Season one on DVD.
Years ago, I read a review of Steven Spielberg’s A.I. that effusively praised the film for its exploration of the “programming” in our genes that makes us human. The writer argued that the A.I. robot-boy’s love for his mother is just as genuine as any child’s filial love because “love” is just a way of behaving, a way that could be wired into circuitry and flesh alike. I didn’t buy her argument, and I didn’t like the movie, largely because I wasn’t willing to leap past “But he’s a robot!” I didn’t see robot-boy’s behavior as love (certainly not when it was embodied by the creepy Haley Joel Osment), so even though I was intrigued by the notion of breaking down what “love” really is, I didn’t believe A.I. had done so.
But where A.I. failed, the serial killer drama Dexter, of all things, has succeeded brilliantly. That long-forgotten review of A.I. came racing back to me when I started watching the first season of the Showtime series via Netflix. Robot-boy is a poor medium for pondering what it means to be human, but the sociopathic protagonist of Dexter is perfect, and no one could be more surprised and intrigued by that than I.
Based on a novel by Jeff Lindsay, the show’s premise is unusually twisted. Dexter Morgan was adopted as a young boy after he was found abandoned at a bloody crime scene. Even as a little kid, he wasn’t quite right—unable to empathize or perceive social cues—and his father, Harry, a police officer, went to great lengths to teach him the basics of human interaction. Later, when neighborhood pets started disappearing and Dexter confessed violent impulses to Harry, his father recognized the early behaviors of a killer. He tried to satiate the teenage Dexter’s urges on weekend hunting trips, but slaughtering animals wasn’t enough, and finally, despairing, Harry decided to teach his adopted son to kill—but only people guilty of some terrible crime and only under certain circumstances, what Dexter came to know as the Code of Harry. As the show opens, Dexter is a forensics blood-splatter specialist by day and a serial killer of serial killers by night.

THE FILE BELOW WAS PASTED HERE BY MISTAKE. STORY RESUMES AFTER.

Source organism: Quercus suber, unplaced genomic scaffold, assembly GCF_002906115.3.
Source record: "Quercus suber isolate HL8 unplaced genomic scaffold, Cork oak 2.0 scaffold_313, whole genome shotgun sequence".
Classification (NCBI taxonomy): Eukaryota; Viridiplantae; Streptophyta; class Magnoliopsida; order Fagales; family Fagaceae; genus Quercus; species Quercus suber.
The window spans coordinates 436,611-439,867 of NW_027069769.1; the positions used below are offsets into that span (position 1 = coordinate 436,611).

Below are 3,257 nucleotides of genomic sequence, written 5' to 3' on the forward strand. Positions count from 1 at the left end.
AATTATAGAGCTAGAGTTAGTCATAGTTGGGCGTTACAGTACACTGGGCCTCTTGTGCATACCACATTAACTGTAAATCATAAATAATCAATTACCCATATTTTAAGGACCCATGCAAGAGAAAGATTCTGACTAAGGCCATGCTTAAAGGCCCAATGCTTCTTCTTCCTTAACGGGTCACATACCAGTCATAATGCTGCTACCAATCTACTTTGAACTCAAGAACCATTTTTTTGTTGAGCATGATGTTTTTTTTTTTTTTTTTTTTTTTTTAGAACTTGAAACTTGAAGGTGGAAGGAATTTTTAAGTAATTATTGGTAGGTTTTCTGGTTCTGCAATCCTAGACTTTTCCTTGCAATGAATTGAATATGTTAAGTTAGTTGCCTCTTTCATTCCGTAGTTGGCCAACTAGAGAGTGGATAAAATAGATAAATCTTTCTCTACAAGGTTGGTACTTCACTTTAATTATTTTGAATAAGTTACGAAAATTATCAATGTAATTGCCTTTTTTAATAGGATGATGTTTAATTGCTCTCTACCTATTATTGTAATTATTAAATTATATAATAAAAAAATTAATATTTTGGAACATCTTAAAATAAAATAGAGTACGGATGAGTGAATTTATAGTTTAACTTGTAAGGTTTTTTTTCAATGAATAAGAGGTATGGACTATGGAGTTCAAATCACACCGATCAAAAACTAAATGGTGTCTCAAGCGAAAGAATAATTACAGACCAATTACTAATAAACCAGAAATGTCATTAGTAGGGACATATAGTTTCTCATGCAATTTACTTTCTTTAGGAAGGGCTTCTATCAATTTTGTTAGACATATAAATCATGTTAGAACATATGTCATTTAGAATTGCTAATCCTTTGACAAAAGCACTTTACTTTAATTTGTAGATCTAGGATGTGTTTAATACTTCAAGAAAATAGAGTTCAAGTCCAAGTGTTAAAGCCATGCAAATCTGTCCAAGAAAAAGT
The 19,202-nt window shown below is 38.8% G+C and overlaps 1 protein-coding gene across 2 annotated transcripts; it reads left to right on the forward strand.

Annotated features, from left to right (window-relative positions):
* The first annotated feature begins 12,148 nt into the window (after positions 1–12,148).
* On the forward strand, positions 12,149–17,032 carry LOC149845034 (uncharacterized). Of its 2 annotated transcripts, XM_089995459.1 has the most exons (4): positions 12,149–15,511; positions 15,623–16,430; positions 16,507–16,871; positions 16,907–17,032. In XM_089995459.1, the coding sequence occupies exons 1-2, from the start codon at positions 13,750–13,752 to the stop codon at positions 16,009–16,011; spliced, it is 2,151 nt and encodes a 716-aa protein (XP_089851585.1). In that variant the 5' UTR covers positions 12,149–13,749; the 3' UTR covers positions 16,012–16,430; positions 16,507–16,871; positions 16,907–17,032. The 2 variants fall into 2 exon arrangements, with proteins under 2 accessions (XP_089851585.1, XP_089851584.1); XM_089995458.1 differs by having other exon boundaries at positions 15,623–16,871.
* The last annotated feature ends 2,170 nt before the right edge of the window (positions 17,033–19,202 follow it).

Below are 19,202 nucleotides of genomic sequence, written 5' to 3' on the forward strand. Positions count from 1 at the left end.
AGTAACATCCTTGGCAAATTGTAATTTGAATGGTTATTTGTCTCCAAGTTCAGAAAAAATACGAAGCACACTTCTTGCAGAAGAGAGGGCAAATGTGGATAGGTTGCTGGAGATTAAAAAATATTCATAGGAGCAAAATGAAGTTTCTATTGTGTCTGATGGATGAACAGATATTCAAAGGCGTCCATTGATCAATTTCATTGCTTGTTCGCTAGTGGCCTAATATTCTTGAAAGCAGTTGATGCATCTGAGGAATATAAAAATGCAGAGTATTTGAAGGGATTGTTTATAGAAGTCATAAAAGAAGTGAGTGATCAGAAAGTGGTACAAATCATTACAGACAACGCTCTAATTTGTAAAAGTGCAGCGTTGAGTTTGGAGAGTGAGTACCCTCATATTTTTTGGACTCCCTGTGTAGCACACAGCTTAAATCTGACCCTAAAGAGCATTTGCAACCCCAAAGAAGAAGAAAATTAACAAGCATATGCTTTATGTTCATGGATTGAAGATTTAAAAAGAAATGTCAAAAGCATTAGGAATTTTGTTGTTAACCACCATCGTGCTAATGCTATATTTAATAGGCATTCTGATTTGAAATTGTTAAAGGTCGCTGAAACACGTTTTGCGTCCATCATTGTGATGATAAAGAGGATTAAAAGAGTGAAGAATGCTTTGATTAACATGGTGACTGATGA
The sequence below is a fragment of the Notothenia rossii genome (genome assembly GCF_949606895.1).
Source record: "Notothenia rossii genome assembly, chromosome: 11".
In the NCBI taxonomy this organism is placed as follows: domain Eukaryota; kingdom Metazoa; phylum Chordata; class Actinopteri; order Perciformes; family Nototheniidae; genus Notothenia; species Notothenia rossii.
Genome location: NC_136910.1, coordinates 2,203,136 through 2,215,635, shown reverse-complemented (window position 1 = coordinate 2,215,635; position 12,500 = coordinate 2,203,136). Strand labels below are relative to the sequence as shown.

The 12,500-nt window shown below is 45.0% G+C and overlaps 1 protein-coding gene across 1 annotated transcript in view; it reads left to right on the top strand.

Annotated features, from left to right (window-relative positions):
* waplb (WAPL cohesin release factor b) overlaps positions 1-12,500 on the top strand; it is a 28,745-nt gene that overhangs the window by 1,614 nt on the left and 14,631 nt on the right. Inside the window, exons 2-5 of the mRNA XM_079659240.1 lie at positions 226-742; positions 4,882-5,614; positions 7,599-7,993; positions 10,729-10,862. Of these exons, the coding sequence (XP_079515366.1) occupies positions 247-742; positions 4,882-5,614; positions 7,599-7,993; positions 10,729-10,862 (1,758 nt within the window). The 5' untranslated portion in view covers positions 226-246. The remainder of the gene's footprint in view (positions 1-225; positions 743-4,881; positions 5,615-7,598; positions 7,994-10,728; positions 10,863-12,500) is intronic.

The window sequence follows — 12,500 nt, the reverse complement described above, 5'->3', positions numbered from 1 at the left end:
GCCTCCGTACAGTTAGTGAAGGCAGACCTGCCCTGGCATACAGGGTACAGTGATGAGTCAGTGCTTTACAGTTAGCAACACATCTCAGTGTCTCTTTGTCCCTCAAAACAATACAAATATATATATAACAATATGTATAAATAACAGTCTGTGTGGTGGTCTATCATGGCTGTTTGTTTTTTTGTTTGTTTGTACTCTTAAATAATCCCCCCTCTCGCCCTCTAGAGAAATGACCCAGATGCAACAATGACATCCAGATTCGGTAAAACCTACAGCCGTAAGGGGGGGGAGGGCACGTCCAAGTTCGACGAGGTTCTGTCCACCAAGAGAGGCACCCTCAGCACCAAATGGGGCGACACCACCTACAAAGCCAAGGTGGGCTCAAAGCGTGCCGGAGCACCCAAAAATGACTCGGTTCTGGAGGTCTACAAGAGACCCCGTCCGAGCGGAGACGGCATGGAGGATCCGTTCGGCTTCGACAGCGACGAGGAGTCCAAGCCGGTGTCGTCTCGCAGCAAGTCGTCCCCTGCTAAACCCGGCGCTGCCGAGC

It’s an audacious, far-fetched set-up, but it works because James Manos Jr. writes such sharp, well-observed scripts (Dexter’s droll interior monologues are masterful) and because Michael C. Hall gives such a layered, meticulous, funny performance as Dexter. One of the essential characteristics of the character is that he always believes himself to be acting, merely playing the part of a nice guy, and Hall conveys that self-consciousness beautifully with little hesitations and secret smiles and moments of flatness. The supporting cast is strong also, particularly James Remar, who plays Harry in flashbacks, creating a truly remarkable portrait of unconditional love. Harry’s determination to mold Dexter into as good a person as a sociopath can be is heartbreaking; the strain of moral compromise lines his face, and his eyes ache with weary devotion.
I had expected Dexter to be an empty provocateur, but with Manos writing, and Hall and Remar in those critical roles, the show has far more depth than that. If Dexter acts as a loving brother, for example—helping his foster sister Deb advance in her career, encouraging her to be more assertive, listening to her problems—what prevents him from being a loving brother? We feel instinctively that “love” goes deeper than action (Dexter certainly thinks so, believing himself incapable of love), but Dexter challenges us to think about how and why that might be true, and to question whether our antihero is correct in his self-assessment.
Dexter’s obsession with authenticity is also thought-provoking. He scrupulously follows Harry’s teachings on appearing “normal” and believes that doing so makes him a fraud, an imposter among genuinely “normal” people. But unlike Dexter, we know that to some extent, everyone bends a little bit, to be polite, or to fit in, or to follow the rules. What would it mean to fully be “authentically” ourselves, and would a world of fully “authentic” people really be a better one?
Such brooding simmers underneath a deliciously suspenseful story arc, as Dexter realizes that an unknown serial killer is communicating directly to him through a series of ghoulish, theatrical crime scenes. Provocative and tense and perversely funny, the first season ends with a shocking but poetic finale. It might not be appropriate for network television (CBS’s recent airing of edited episodes was questionable), but for an audience mature enough to handle the premise and to sift through its ethical and philosophical quandaries, Dexter is a macabre but meaty treat.